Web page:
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Clear Creek Amana middle school and high school students were given a survey in May regarding their experiences and thoughts regrading equity and diversity in the district’s schools. The survey, which was “completely anonymous,” is rooted in an effort to create a better atmosphere at school. It starts right away getting into the difference between gender and sex and then discusses sexual orientation.

Students were given definitions for “equity” and “diversity.” Equity ensures ALL students are given opportunities to achieve their educational potential and eliminate barriers based on gender identity, race/ethnicity, sexual orientation, national origin, ability, age, native language or other protected group status. Diversity is the inclusion of members of the district that brings strengths, experiences and ideas that enrich the community. Those differences can include race, ethnicity, gender identity, sexual orientation, socio-economic status, ability, religious beliefs, personal beliefs, political beliefs or other ideologies.

Students were then asked how they would define the two terms and whether Clear Creek Amana does a good job promoting equity and diversity.

The district defined gender as the concept of self as male, female, a blend of both or neither.

“One’s gender identity can be the same or different from their sex assigned at birth,” the survey states.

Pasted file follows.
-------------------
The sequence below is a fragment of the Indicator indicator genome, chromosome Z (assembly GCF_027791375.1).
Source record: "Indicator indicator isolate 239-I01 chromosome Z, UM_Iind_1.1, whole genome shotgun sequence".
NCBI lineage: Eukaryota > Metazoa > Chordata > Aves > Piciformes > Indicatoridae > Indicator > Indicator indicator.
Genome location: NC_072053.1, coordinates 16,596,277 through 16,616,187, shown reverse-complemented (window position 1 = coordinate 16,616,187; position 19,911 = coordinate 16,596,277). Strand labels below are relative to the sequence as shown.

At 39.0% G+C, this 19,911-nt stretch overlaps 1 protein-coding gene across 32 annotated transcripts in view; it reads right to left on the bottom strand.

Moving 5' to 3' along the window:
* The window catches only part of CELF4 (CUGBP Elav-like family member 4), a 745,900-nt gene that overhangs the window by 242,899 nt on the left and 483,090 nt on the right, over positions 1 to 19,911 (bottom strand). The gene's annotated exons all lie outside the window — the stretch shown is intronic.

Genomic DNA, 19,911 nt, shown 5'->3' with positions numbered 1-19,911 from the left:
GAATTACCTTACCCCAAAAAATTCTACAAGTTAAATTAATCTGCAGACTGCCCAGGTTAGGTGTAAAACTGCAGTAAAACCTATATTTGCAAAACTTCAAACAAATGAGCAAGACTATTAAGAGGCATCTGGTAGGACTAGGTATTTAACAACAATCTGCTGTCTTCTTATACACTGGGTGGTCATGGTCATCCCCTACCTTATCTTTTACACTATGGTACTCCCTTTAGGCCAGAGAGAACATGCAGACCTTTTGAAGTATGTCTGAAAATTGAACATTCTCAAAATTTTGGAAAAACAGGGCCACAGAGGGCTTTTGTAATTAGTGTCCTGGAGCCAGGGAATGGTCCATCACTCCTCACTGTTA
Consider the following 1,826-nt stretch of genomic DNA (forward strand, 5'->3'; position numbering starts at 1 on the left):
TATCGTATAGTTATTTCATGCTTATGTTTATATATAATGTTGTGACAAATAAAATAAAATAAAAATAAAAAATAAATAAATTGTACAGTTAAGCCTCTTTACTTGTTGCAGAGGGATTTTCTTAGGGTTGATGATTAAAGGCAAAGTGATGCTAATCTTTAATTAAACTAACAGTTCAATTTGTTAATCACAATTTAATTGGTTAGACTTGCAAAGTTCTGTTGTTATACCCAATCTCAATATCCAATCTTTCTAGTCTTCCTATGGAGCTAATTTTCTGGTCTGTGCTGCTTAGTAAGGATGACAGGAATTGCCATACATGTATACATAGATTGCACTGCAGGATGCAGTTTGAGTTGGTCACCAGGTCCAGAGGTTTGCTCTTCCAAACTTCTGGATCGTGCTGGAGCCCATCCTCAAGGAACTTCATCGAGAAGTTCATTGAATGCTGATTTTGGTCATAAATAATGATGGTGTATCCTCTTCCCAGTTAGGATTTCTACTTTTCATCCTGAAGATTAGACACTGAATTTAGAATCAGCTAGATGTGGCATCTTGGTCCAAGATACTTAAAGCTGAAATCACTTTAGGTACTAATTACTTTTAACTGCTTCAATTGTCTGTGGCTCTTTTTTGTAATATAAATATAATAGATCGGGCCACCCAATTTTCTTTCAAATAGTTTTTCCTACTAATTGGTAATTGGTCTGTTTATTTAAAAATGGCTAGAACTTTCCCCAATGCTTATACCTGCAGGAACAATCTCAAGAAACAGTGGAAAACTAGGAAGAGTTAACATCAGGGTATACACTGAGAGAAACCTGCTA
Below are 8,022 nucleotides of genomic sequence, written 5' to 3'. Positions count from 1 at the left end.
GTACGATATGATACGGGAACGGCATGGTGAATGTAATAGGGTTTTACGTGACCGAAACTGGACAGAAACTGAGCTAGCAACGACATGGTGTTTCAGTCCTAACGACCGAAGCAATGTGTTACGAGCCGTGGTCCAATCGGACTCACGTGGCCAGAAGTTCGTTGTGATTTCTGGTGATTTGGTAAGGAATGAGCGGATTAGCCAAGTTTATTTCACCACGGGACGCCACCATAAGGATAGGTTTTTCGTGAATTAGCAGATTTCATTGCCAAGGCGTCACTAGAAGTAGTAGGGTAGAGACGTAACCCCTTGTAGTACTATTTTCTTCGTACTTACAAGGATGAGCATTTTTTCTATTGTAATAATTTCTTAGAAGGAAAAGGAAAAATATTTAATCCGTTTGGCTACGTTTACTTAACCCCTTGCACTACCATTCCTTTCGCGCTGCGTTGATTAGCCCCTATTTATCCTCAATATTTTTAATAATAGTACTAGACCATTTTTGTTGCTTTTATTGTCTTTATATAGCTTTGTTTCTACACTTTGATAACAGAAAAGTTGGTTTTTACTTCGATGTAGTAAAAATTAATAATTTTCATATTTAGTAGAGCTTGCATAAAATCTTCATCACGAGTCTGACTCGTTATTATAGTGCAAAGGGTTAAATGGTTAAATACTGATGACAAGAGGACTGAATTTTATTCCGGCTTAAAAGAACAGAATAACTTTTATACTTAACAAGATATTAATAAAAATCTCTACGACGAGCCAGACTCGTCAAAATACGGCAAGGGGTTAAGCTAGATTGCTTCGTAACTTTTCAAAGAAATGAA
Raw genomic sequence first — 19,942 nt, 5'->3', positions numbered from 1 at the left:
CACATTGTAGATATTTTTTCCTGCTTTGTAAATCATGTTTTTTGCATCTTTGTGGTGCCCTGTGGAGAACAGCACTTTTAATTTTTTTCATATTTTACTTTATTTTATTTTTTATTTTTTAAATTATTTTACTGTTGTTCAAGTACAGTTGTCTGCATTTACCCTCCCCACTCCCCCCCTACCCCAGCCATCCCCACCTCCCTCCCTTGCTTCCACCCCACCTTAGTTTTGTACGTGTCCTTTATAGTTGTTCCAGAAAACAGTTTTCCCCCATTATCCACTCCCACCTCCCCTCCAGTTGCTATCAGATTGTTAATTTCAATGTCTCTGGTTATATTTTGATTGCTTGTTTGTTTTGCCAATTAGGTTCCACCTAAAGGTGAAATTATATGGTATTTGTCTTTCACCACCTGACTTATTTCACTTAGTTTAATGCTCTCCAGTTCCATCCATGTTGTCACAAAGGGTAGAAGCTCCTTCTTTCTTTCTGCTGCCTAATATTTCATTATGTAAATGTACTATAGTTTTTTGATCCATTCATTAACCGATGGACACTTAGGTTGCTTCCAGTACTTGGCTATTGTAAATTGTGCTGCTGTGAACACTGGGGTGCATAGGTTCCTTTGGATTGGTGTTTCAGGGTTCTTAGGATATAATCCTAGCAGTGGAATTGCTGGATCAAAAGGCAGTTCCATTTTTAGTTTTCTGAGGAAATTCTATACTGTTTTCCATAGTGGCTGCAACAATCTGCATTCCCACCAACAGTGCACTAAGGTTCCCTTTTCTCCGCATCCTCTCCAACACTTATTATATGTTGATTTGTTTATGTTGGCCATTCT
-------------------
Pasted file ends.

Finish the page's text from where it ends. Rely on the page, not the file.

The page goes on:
Sex refers to a set of biological attributes in humans, it adds.

“Primarily associated with physical and physiological features including chromosomes, gene expression, hormone levels and function, and reproductive/sexual anatomy. Often assigned at birth,” the document states.

Students are asked this:

Students are asked how Clear Creek Amana represents female, intersex and male sexes as well as how it can better represent all three sex identities.

Sexual orientation is the next topic and is defined as “an enduring pattern of emotional, romantic and/or sexual attractions to men, women or both sexes.” The district lists six sexual orientations and allows for students to dissect a seventh — “other” — sexual orientation.

Students were asked about race and ethnicity as well as representations of religion. Later in the survey they’re asked how they feel about certain statements about their current school.

A dozen questions later, students are asked if the district represents languages like Arabic, Chinese, Hmong, Navajo, Swahili and others well through assignments, interpreters and library materials.

 

Author: Jacob Hall